“A lot of us have known each other since junior high school,” he says, after getting help loading a cooler big enough to double as a horse trough into the back of his truck. “Basically, we’re ex-jocks who have been competing against each other on the playground since we were 11 or 12, here and at [nearby park] Fort Stevens, at baseball, football, basketball, and tennis. The wear and tear on the body says you can’t play basketball or football, and we took to tennis about 35 years ago for our competitive juices, and we have a very stable crew of folks who come here all the time. You play tennis, or just watch and talk and get entertained.

“I think most of us know how lucky we are. Where else can you go and put your hand on 20 or 30 people you’ve known for 40 or 50 years? We watched each other’s kids grow up here. What we have here is the epitome of community.”

In its infancy, the Takoma crew took on a nickname: the Wild Bunch. And though that moniker still stands, Spearmon explains how the crew has toned down its act over time.

“This really started out as a guy thing,” he says. “You know, a place to get away from the madam…an escape. But one lady in particular couldn’t understand, How could [her husband] leave home in the morning and come home at 10 at night every weekend? It was like, ‘Where you been, honey?’ ‘At the playground!’ So she started coming by to check us out, found out that we were firing up all the grills and eating better here than we did at home. So then the ladies started coming, and they understand why we’re here all day. Now we have to use forks to pick up our food instead of sticks or toothpicks.”

The regular crew supplies the courtside tables, chairs, grills, and even wood chips that give the hangout its ambience.

Since the folks who convene at Takoma have strong and longstanding ties to the rec center, the Wild Bunch has gotten little grief from local residents. But Spearmon says he expects that the gentrification that’s altered so many parts of the city could present problems. He says that a few years ago one newcomer to the neighborhood started working behind the scenes to hassle his merry crew.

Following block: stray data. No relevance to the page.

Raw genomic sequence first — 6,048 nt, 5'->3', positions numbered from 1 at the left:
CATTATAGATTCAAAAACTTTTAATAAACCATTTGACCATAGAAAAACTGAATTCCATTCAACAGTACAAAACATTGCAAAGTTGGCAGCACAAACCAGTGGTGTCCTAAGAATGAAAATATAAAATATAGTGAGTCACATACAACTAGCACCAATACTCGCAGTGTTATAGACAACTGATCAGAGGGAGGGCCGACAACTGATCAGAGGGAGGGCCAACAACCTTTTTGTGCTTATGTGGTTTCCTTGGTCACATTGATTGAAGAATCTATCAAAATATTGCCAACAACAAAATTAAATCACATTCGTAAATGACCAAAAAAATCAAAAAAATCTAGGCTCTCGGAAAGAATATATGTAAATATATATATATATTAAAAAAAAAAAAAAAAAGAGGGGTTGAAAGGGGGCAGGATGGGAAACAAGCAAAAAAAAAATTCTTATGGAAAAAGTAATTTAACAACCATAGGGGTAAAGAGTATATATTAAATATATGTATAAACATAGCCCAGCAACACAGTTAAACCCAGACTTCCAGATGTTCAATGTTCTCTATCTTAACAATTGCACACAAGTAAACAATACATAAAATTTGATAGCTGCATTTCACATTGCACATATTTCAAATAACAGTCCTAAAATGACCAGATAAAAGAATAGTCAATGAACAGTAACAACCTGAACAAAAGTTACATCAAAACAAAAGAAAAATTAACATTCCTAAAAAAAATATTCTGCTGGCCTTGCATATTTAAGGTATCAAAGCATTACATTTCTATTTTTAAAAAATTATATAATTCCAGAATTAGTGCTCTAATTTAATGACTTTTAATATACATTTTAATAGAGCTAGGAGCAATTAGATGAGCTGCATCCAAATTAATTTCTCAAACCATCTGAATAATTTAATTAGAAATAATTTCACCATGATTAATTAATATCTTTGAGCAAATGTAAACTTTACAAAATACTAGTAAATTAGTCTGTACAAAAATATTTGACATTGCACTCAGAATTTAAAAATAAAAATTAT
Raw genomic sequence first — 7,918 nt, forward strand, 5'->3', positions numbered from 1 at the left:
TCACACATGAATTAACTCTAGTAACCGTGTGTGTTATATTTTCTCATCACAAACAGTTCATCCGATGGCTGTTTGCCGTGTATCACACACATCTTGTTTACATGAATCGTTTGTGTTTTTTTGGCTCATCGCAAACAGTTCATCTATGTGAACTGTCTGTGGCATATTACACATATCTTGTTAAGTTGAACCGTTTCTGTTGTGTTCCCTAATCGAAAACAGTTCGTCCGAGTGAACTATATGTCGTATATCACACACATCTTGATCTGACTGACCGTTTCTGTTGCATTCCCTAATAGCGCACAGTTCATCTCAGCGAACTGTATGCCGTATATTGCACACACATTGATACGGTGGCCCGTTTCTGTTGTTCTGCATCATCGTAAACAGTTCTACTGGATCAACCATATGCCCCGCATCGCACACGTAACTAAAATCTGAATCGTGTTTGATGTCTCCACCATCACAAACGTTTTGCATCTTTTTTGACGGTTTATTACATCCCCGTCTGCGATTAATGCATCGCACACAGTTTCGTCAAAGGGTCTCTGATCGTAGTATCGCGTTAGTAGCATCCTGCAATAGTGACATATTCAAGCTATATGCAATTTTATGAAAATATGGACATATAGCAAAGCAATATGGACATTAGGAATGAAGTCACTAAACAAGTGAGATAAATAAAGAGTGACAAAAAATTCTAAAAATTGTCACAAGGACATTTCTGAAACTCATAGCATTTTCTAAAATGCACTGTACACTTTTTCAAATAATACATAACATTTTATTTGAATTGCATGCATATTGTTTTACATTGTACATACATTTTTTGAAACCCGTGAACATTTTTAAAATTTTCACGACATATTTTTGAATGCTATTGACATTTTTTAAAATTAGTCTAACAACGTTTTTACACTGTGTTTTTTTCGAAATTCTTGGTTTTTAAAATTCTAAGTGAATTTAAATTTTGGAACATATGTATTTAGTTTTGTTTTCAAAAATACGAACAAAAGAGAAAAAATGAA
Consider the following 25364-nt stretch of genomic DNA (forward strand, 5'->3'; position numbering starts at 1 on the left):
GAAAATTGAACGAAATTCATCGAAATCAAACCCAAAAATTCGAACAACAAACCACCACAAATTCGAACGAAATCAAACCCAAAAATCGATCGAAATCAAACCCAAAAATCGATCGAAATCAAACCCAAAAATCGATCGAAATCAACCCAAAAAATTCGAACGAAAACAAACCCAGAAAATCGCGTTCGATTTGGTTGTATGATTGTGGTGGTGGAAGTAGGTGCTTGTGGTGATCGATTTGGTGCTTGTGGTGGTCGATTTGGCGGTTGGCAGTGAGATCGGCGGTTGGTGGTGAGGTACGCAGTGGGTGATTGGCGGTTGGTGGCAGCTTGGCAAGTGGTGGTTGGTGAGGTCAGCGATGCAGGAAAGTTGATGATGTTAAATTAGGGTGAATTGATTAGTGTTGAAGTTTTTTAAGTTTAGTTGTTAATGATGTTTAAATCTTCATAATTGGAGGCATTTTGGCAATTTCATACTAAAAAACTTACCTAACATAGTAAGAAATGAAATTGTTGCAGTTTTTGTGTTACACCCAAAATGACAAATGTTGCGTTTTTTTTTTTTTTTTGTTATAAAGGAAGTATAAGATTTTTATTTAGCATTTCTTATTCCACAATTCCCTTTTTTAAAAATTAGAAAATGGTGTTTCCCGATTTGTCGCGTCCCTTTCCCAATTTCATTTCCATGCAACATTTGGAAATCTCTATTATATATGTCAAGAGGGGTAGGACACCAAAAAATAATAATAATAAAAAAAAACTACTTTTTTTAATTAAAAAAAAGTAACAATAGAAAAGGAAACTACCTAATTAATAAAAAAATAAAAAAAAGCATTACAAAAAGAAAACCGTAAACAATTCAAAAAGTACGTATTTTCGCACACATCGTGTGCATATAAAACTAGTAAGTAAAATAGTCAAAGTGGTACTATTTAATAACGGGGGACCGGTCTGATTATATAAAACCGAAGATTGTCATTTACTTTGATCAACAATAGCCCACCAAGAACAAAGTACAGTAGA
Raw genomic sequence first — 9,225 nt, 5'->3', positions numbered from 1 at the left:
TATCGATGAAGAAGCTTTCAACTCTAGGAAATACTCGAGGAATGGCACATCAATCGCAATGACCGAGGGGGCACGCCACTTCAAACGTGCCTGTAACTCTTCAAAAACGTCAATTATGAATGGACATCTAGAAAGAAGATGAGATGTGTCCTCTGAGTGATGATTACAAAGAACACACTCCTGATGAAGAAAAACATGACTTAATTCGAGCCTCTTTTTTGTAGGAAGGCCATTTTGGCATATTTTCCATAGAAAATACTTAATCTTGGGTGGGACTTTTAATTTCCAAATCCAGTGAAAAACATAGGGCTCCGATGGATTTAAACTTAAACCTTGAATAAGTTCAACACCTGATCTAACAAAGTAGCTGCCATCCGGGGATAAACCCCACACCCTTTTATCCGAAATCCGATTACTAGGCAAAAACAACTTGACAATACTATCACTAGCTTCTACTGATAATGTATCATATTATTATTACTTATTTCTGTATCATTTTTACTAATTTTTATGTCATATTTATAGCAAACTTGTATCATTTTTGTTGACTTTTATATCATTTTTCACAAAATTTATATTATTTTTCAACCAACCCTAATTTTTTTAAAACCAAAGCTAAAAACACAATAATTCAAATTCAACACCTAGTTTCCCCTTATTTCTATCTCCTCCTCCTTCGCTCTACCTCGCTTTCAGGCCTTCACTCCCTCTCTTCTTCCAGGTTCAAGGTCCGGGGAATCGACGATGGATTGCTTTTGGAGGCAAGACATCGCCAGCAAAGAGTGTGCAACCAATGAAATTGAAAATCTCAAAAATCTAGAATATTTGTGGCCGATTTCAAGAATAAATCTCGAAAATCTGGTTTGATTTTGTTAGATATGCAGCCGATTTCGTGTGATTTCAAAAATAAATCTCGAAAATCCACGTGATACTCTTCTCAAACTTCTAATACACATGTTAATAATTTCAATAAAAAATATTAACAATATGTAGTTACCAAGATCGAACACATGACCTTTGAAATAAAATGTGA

The first step of that effort, he says, was to try to petition the city to put up no-parking signs on the south side of the 300 block of Van Buren Street NW. Officially, that side of the street—which borders the tennis courts and is where Spearmon’s crew parks and hauls its racket bags, food, and coolers from—is zoned as no-parking during daytime hours.

But while the petitioner had a good technical argument, the Wild Bunch had neighborhood history on its side.

“This person wanted to run us out,” Spearmon says. “But the problem is, we knew all about that no-parking rule and why it was here. Van Buren used to be on the bus route. But after a kid was struck by a bus here [in 1974], they rerouted the bus and stopped enforcing the parking rule, because there was no point to it. So the signs faded away, but this person who wanted us out did their homework and saw that the signs were there once and tried to get them put up again.

“We went to a community meeting and said, ‘Listen, we know the whole story. We were already hanging out here when all this happened.’ And it went away, and we haven’t had any problem since. Their assumption was, ‘They’re just guys hanging out. We’ll steamroll ’em.’ But, I think folks finally recognized that we’re not going anywhere.”